2014’s The LEGO Movie was my favorite film of that year, and so the sequel, The LEGO Movie 2: The Second Part had an incredibly high bar to clear. Unfortunately, The Second Part has a bit of sequelitis as well as some haphazard storytelling that makes it pale in comparison to the first movie. And yet I can’t deny that I was laughing my head off through the first act and I appreciate the themes the film is going for with regards to issues of toxic masculinity. Although it doesn’t hit as hard as the upending of the Chosen One narrative from the first film, The LEGO Movie 2 still has some interesting things to say and always says it with a bright, colorful tone that makes the film constantly entertaining. Everything may not be “awesome” with the sequel, but it’s still pretty great.
Picking up right where the first movie left off, Bricksburg is invaded by aliens from the planet DUPLO (LEGO toys made for young kids) in the Systar System that destroy everything in sight. Five years later, and now our LEGO characters live in the bleak Apocalypseburg where everything is terrible and everyone is miserable except for Emmet (Chris Pratt), who remains his jolly self. When General Mayhem (Stephanie Beatriz) arrives from the Systar System and demands the strongest warriors for a matrimonial ceremony with Queen Watevra Wa’Nabi (Tiffany Haddish), she kidnaps Wyldstyle (Elizabeth Banks), Batman (Will Arnett), Unikitty (Alison Brie), MetalBeard (Nick Offerman), and Benny (Charlie Day), so Emmet goes to rescue his friends with the help of the dashing hero Rex Dangervest (also Pratt).
As you can probably tell from the synopsis, what’s happening in the real world is a battle between Finn (Jadon Sand) and his sister Bianca (Brooklynn Prince), so The LEGO Movie 2 is also taking place between two perspectives. While the first film was happening from Finn’s point of view, The LEGO Movie 2 has to balance between what Finn imagines and what Bianca imagines, and it’s not always successful. For Finn, he sees Bianca’s femininity as a threat to his macho maturity, so everything childish and girly is attacking his world. But for Bianca, she just wants to play with her big brother, so the characters from the Systar System are inherently misunderstood. Trying to juggle these two perspectives can make LEGO Movie 2 a bit tricky, especially when it adds in that the LEGO minifigures have their own autonomy. There was a glimpse of that in the first movie, but in the sequel, it feels like a narrative crutch.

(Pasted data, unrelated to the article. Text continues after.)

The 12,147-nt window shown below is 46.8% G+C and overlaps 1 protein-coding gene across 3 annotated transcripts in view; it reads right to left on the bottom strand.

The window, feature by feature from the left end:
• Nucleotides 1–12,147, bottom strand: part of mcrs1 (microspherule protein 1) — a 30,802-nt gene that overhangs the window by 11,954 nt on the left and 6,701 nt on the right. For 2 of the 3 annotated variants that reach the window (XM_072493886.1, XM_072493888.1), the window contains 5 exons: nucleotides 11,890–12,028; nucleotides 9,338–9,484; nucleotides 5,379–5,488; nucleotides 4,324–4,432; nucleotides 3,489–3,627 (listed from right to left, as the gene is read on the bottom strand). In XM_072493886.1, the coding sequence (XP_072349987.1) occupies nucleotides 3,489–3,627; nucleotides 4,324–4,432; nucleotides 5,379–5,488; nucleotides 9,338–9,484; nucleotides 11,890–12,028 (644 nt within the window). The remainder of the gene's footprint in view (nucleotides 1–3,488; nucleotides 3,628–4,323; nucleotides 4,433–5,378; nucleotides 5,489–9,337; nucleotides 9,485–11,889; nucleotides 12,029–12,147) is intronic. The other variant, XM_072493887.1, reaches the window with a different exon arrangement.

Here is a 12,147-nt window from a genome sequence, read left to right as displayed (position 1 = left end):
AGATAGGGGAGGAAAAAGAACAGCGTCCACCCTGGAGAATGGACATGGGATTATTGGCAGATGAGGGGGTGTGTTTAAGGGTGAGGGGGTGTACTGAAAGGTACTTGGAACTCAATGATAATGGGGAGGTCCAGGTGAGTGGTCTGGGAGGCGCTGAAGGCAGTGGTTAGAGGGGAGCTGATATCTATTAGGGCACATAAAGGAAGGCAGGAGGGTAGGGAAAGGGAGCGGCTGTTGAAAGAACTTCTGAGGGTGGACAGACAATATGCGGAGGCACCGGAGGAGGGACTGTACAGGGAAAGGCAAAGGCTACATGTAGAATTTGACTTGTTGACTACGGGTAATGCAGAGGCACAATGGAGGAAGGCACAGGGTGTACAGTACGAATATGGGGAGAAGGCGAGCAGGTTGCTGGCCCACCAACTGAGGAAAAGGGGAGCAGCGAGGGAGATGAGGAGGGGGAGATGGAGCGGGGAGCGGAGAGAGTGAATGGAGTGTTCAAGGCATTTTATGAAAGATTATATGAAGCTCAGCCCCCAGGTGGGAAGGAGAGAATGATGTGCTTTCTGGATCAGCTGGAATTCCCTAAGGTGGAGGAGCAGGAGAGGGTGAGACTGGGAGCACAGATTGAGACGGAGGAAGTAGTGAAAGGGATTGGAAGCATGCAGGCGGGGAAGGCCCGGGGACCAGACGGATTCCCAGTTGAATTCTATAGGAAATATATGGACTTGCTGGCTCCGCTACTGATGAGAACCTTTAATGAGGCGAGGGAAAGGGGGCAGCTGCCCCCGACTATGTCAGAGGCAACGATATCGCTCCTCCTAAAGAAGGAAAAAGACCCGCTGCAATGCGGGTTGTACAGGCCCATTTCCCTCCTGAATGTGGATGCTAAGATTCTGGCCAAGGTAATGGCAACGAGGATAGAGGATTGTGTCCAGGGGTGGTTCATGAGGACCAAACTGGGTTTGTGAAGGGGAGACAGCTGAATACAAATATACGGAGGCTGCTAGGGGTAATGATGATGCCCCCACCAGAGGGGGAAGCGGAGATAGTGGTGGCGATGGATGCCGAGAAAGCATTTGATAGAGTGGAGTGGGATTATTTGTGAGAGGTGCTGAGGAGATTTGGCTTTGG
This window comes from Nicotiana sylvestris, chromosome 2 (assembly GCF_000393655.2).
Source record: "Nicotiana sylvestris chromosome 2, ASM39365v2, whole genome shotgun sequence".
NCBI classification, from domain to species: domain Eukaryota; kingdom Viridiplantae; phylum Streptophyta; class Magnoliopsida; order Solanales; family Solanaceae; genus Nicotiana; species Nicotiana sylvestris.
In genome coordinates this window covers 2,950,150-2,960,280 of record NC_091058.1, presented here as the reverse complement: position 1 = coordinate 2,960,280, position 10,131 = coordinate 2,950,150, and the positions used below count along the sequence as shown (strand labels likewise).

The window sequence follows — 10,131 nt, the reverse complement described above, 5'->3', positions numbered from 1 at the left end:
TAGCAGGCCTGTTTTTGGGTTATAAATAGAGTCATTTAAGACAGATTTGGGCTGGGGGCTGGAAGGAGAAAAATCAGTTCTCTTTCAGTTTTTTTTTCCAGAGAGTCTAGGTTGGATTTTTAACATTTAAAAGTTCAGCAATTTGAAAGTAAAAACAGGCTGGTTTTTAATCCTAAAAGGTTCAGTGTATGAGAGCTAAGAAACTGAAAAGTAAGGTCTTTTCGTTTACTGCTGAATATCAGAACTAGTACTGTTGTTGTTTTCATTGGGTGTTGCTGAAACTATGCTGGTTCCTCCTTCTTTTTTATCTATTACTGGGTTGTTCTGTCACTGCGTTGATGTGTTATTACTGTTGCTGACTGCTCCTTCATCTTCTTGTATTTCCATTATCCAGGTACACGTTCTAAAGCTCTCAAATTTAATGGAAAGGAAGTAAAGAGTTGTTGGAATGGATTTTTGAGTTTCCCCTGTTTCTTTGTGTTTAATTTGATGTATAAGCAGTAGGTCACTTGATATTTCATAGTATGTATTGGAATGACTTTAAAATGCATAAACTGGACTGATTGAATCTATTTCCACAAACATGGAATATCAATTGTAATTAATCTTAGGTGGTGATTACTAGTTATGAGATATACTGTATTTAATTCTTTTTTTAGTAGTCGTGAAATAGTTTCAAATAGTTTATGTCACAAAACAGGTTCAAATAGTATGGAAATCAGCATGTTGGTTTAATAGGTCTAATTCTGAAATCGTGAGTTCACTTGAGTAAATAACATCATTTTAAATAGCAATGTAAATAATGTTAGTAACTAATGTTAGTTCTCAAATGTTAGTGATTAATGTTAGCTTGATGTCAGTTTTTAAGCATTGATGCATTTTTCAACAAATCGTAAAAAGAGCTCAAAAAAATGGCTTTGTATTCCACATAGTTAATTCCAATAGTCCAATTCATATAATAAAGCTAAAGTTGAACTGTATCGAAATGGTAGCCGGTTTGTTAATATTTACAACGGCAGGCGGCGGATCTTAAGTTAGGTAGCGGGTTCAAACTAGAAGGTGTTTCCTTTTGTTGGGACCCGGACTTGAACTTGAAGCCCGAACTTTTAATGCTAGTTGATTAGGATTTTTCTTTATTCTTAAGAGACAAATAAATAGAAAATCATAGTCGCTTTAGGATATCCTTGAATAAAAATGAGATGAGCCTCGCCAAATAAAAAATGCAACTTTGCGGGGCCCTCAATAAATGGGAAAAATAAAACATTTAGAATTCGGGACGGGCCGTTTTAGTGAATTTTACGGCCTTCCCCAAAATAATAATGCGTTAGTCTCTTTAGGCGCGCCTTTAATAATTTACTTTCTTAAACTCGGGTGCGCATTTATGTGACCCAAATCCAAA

The film also suffers from a bit of sequelitis, piling on more musical numbers and callbacks that don’t really enrich the narrative. Screenwriters Phil Lord and Christopher Miller are no strangers to parodying sequels as they did with 22 Jump Street but here it feels like the film is running to the safety of familiarity, which is a shame when you consider how bold and surprising the first film was. The callbacks don’t derail The LEGO Movie 2, but they provide a constant reminder that you’re in sequel territory and there are certain boundaries the film is afraid to break or doesn’t know how to handle.
And yet despite these flaws, I still had a blast with most of the film. The humor remains razor-sharp and the animation is as stunning as ever. We’ve now had four LEGO movies and at the very least they’re all incredibly entertaining and fun even if they don’t reach the dizzying heights of the original. These are just fun worlds to inhabit, and the flexibility that LEGO provides—that it can build anything and still be LEGO—gives a tremendous amount of flexibility to the storytelling. The first film can take place across multiple LEGO worlds and the sequel can change everything to Apocalypseburg and the Systar System and still work.
Beneath the colorful worlds and fun parody, you still have a thoughtful story about how we raise boys and girls, and I just wish LEGO Movie 2 hits its themes a bit harder. The message at the center of the film about how for boys, becoming more “mature” means becoming angrier, colder, grittier, and meaner is a valuable observation. Emmet’s conflict in the film is how he can be so upbeat and cheery when the world has gone to hell, and that hellworld is a reflection of Finn’s persona. Finn is now a teenage boy, and he thinks that maturity and masculinity are synonymous with darkness, not the kindness and optimism embodied by Emmet. The lesson that you don’t have to be a gritty, hardened badass to be a “man” is incredibly valuable, and I just wish LEGO Movie 2 had been able to land it with the same kind of impact they had in the first movie when it came to a lesson about what makes you special.
In The LEGO Movie, everything was awesome (even if the song “Everything Is Awesome” was the rallying tune of an authoritarian overlord), and it’s hard to make everything awesome again. There are more than a few moments where The LEGO Movie 2 reaches the heights of its predecessor, but the film as a whole can’t compete with what Lord & Miller accomplished with their first movie. The sequel may not be as tight or a cohesive as the first film, but it’s still a joy with delightful jokes and wonderful characters. It will be interesting to see how much steam is left in the LEGO franchise, but as long as they use the world to go after interesting themes with a heavy dose of humor and heart, there’s no reason to ever quit building these delightful films.